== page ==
The eurozone’s return to recession is particularly bad news because it is now hitting once strong economies like Germany. This means the recession will last longer and have a bigger impact on U.S. consumers and companies.

Figures released today showed that collectively the economies of the 17-country eurozone contracted by 0.1 percent between July and September. While this is a slight improvement over the second quarter of the year when it shrank by 0.2 percent, the definition of a recession is two straight quarters of contraction. Most analysts believe that the recession will continue at least until the end of 2012.

“The recession in southern Europe is slowly creeping to other countries,” says Martin Van Vliet, an analyst with ING. “If you look at the indicators for the fourth quarter you see that even Germany many not grow again and that shows that the economy has an enormous need for a new impulse.”

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Posted in * Culture-Watch, * Economics, Politics, * International News & Commentary, --European Sovereign Debt Crisis of 2010, Consumer/consumer spending, Corporations/Corporate Life, Credit Markets, Currency Markets, Economy, Euro, Europe, European Central Bank, Germany, Globalization, The Banking System/Sector, The Credit Freeze Crisis of Fall 2008/The Recession of 2007--

(BBC) China confirms leadership change

Xi Jinping has been confirmed as the man to lead China for the next decade.

Mr Xi led the new Politburo Standing Committee onto the stage at the Great Hall of the People in Beijing, signalling his elevation to the top of China’s ruling Communist Party.

The party faced great challenges but would work to meet “expectations of both history and the people”, he said.

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Posted in * Economics, Politics, * International News & Commentary, Asia, China, Foreign Relations, Politics in General

One South Carolina Parish Rector writes his Parish today about recent developments

Dear Parish Family,

Greetings in the name of our Lord Jesus Christ.

In these extraordinary days in the life of the Church, I continue to bid you to avail yourselves of helpful information from reliable sources. In today’s Post and Courier there is a Pastoral Letter to the Diocese from Bishop Lawrence. Recognizing that all of our diocesan households do not read the paper, the Bishop has asked that each congregation forward this Letter to our electronic mailing list. I am glad to do so.

Rectors of the Diocese were invited to add their names to the letter if they chose, and many did. Some could not be reached in time for publication, others declined. I was one who declined, and I want you to know why.

I have tried to make at least two things clear here at Christ Church.
First and foremost, my own deep convictions on a broad range of issues that I believe concern the very nature of God, Jesus Christ, humanity, and the Sacraments and theology and life of the Church. In short, I believe the Gospel as we have received it is at stake in all of these matters. For this, I am willing to stand, come what may. I believe that places me clearly and unequivocally with Bishop Lawrence, other diocesan leadership, and the majority of the diocese and of this parish church.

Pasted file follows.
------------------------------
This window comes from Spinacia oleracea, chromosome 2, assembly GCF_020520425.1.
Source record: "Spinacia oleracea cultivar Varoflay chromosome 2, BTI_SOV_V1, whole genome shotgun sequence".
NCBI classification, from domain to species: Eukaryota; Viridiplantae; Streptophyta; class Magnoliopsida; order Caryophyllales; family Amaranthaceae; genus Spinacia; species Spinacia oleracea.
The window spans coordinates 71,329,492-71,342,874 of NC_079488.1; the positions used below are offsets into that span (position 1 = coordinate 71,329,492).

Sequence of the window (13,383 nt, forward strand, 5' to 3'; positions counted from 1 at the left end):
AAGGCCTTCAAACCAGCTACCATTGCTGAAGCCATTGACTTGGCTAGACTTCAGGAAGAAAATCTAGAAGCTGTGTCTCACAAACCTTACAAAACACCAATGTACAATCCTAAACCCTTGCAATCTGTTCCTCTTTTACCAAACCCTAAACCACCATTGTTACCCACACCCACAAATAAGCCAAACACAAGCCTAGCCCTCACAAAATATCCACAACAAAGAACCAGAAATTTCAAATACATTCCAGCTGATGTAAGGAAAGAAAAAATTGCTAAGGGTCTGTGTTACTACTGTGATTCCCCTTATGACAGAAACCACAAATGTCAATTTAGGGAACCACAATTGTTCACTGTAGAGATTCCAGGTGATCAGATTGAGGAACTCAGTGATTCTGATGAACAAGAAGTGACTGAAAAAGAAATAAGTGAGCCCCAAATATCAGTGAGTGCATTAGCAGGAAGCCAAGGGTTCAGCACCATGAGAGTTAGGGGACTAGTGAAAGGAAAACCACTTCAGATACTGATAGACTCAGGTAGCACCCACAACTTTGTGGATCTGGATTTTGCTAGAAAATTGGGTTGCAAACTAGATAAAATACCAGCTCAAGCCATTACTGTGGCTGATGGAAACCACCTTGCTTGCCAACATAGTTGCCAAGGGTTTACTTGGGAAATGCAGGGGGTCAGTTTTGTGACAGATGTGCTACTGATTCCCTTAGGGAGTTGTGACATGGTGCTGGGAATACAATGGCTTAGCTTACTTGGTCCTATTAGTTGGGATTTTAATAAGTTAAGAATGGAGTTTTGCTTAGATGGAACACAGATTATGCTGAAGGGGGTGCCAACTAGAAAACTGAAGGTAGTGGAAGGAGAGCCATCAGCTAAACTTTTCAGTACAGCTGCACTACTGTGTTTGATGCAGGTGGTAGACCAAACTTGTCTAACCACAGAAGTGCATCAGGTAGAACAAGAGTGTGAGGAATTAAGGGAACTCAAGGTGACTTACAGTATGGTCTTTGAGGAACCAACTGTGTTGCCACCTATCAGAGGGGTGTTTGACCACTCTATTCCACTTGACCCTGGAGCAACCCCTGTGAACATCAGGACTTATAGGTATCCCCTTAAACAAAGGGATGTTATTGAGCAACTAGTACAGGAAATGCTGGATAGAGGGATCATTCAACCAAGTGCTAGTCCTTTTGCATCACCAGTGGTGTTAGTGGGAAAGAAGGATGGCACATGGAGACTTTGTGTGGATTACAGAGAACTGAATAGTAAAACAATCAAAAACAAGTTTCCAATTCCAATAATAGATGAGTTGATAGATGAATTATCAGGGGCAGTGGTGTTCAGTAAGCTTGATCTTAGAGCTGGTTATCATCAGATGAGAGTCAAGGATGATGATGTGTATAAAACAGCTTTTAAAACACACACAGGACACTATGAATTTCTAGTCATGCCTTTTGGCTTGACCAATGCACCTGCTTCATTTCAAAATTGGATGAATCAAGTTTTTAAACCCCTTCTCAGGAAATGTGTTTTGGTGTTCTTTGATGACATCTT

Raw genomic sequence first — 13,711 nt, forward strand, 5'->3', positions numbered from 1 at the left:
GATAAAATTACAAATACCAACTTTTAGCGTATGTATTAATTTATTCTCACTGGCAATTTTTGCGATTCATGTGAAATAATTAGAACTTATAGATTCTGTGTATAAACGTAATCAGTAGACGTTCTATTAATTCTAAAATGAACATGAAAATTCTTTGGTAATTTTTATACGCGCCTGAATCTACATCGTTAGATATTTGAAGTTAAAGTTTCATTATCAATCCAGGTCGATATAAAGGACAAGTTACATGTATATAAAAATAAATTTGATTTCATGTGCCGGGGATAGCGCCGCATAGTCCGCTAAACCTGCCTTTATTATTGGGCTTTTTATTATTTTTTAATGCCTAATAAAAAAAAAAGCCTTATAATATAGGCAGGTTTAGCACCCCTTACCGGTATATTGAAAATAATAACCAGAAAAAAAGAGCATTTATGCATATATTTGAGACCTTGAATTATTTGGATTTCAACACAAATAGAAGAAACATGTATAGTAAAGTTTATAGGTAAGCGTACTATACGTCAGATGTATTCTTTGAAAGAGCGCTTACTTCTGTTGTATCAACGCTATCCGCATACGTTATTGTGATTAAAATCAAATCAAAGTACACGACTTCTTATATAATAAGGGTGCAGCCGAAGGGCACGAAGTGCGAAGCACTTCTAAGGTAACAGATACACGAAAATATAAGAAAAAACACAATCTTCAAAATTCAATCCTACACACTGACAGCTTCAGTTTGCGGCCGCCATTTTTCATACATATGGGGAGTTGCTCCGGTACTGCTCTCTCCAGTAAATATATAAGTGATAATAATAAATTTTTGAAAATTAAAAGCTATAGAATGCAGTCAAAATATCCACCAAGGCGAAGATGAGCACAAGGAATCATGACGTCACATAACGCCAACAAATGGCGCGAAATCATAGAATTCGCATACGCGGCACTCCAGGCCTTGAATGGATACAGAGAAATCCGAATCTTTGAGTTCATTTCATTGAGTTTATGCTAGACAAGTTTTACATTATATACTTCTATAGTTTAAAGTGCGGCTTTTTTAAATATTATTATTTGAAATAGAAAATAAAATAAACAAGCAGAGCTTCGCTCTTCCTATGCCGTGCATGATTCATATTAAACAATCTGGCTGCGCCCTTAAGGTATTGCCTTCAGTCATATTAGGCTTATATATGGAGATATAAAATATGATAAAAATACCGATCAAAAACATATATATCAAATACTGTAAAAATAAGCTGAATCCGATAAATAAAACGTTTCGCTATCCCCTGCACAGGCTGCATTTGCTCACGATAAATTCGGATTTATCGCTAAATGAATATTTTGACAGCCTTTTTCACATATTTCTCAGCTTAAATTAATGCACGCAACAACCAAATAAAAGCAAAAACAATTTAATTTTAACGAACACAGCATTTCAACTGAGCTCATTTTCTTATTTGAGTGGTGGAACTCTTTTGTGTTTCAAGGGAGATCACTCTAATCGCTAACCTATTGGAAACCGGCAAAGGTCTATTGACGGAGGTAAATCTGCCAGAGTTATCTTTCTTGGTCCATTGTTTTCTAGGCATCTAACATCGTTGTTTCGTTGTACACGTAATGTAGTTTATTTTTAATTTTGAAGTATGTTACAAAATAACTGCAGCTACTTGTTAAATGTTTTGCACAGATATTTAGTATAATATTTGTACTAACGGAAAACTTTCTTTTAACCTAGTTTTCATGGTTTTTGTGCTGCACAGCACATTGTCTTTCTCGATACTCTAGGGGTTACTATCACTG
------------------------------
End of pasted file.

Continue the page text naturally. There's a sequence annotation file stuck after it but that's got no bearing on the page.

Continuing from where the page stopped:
Second, my own heart’s ‘strange peace,’ as it were: I find in myself no desire to fight anyone, and so have worked hard to practice and encourage within the parish as non-partisan a tone as possible.

And so, my friends, we’re doing this – the Resolution of the Rector and Vestry presented at last Sunday’s parish meeting makes that clear; and here’s how we’re doing this – everyone go stand where they believe they are called, and there seek and serve Christ. In that, there is no call for fighting.

The Bishop, whom I love and pray for regularly, by virtue of his office, bears the brunt of others’ actions in a way that the rest of us do not. And so the burden uniquely falls to him to decide what corporate, public stands – and in what forums and in what words – the Diocese must take. It is his determination that others’ actions required a public answer by way of a letter in the newspaper. He is probably right in that choice! But it was just enough different from what I would have done, that just this once, on just this one matter of strategy, I declined to add my name. That’s all – no more, no less.

At this Saturday’s Special Diocesan Convention, my name will be on a Resolution that, in a fashion similar to our Vestry’s Resolution, makes clear the reality of our disaffiliation from TEC, and my continuing support of the Bishop, the Diocese of SC, and our call to follow the doctrine, discipline and worship of Christ as we have received them, and to share that with others.

I am always available to you for discussion and prayer, no matter where you are in your journey. May God bless you.


(The Rev.) Ted Duvall is rector, Christ Church, Mount Pleasant, South Carolina

Posted in * Anglican - Episcopal, * Christian Life / Church Life, Episcopal Church (TEC), Ministry of the Ordained, Parish Ministry, TEC Bishops, TEC Conflicts, TEC Conflicts: South Carolina, TEC Polity & Canons

Presiding Bishop issues Pastoral Letter to the Diocese of South Carolina

Read it all.

Posted in * Anglican - Episcopal, * South Carolina, Episcopal Church (TEC), Ethics / Moral Theology, Pastoral Theology, Presiding Bishop, TEC Bishops, TEC Conflicts, TEC Conflicts: South Carolina, TEC Polity & Canons, Theology